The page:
Culture club embraces public realm

Saturday 29 April 2017

Cultural buildings across the capital are concentrating not just on rejuvenating and extending their own facilities but also on making high quality additions to the public realm surrounding them. But local authorities in some corners of the capital are finding it hard to maintain their surrounding streets owing to austerity and competing demands on their funds.

Those were some of the headline issues arising from a run-through of a number of cultural projects this morning at a breakfast session on transforming London’s Cultural Buildings at the NLA.

Head of architecture at The Royal Academy of Arts Kate Goodwin showed how the David Chipperfield scheme to reinvigorate the Burlington House building and link it to the 6 Burlington Gardens behind will also bear fruit in the way in which it opens up the rear with a new entrance to Cork Street and Bond Street and improved interaction with those street and other local galleries. This will improve a rather ‘abrupt’ relationship at present, said Goodwin. ‘It’s an important part of us being champions for art in the area’.  The scheme, which is on course to open next year in time for the institution’s 250th anniversary, includes a new bridge link space, improved visitor facilities that will prove useful with its blockbuster events such as the current David Hockney show, as well as improved space for the little-known art school (the oldest in the country). It will also include a private garden for the school, new lecture space and a 390m2 space for architecture shows, and figures as part of a wider regeneration of the area prompted by the arrival of the Elizabeth Line.

Feilden Clegg Bradley’s work at the Southbank Centre and Hayward Gallery, said managing partner Ian Taylor, is predominantly about improving building services, but also in allowing more daylight into the building through reworking some original pyramidal rooflights, and improving artists’ back of house spaces, auditoria, and foyers. New public realm improvements include a new high level route from the IMAX to the Southbank, a new stepped space and welcoming entrance for QEH and Haywards, and improving the low-level route from upper to lower ground.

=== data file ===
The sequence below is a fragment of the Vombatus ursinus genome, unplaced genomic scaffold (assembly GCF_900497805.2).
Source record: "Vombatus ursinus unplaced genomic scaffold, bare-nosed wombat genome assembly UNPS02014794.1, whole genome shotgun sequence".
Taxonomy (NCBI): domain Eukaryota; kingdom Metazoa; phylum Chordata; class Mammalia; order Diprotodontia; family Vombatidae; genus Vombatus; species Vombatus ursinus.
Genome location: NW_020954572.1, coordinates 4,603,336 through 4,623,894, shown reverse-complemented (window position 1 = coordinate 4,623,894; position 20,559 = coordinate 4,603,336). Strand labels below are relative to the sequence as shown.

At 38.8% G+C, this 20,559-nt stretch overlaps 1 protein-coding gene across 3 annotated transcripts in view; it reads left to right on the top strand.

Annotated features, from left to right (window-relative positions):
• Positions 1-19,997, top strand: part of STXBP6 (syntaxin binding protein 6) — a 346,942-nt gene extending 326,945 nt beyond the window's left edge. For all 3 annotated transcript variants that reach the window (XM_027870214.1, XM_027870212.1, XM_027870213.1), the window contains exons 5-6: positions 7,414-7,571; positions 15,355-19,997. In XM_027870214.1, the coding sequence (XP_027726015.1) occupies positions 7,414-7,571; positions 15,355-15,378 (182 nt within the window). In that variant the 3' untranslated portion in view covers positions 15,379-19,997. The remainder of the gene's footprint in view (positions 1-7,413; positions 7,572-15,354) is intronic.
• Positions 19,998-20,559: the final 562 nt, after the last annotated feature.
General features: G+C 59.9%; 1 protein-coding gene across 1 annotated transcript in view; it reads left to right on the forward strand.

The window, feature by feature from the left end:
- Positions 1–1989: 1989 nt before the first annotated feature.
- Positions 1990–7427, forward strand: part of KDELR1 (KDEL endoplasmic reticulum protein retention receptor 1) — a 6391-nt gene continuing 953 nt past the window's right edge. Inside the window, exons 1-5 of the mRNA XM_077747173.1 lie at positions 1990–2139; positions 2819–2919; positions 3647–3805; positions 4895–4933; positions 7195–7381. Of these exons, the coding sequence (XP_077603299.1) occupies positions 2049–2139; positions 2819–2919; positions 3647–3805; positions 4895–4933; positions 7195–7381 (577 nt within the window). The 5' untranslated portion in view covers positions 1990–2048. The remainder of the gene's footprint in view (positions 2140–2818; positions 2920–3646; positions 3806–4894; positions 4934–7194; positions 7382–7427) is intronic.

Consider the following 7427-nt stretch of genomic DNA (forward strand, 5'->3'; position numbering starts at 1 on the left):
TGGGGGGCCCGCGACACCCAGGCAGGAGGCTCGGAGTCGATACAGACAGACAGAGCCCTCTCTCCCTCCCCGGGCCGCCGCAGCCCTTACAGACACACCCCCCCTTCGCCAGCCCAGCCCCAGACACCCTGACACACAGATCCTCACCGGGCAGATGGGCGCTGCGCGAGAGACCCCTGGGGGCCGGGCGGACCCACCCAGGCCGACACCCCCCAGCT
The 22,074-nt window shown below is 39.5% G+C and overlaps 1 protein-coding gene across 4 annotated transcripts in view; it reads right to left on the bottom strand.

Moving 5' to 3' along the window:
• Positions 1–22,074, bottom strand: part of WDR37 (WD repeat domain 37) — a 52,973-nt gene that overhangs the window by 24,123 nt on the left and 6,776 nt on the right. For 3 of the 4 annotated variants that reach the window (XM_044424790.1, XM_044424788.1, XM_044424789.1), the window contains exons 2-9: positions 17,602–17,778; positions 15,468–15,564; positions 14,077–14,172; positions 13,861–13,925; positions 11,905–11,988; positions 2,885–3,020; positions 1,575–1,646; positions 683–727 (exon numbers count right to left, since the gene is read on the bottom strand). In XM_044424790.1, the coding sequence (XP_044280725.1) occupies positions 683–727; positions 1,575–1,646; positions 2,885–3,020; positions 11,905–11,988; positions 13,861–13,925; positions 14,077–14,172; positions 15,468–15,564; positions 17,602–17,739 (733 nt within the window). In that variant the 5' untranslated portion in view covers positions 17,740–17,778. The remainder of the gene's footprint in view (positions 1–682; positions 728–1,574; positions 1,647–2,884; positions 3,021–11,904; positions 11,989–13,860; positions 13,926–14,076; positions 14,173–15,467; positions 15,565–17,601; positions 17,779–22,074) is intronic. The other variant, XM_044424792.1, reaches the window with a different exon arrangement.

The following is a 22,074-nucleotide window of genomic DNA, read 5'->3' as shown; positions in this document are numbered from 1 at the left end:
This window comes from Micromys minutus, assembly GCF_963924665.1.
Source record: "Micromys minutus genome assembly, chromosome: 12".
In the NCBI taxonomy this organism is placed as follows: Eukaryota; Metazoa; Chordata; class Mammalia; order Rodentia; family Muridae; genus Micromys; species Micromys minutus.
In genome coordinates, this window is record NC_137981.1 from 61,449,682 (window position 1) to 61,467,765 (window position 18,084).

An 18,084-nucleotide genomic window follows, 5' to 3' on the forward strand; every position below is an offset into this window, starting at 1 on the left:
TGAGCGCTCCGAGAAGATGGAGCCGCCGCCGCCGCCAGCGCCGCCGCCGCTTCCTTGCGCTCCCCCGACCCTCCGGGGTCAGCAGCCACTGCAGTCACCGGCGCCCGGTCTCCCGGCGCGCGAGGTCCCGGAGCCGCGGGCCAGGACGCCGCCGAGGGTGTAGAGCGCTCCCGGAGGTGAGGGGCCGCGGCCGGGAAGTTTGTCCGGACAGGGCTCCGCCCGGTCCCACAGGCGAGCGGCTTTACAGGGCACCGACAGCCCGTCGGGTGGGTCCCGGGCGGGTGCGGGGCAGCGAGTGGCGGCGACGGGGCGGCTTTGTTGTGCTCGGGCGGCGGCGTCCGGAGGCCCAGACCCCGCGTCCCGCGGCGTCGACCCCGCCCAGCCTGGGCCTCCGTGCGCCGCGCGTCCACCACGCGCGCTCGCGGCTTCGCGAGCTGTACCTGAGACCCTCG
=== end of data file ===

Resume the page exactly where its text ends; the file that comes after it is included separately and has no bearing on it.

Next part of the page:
But, said National Theatre director of external relationships and partnerships John Langley, a cautionary note had to be made that although much of the cleaning in the south bank area is looked after through a generous arrangement from the Section 106 from the London Eye, other corners of Lambeth’s land nearby are looking more down at heel. Langley said there was ‘real concern’ from organisations nearby that the standards it set cannot be met by an authority hit by austerity and the budgets required by items like its social care responsibility. He said it was great to see that TfL has plans to upgrade the scheme around the IMAX roundabout, and hoped that this will extend to ancillary streets around the National and further south.

The final speaker was BuckleyGrayYeoman associate Holly Wells, who showed her practice’s designs for Cromwell Place Gallery, a scheme to provide flexible and more affordable spaces for galleries in a co-working model in South Kensington. The scheme refurbishes existing buildings and creates a new gallery space to the rear in a new pavilion building in black steel, plus a new entrance and courtyard from Thurloe Place. ‘It provides an opportunity to reimagine this Royal borough in the 21st century’, she said.

David Taylor
Editor, New London Quarterly 

Part of the NLA Culture Programme

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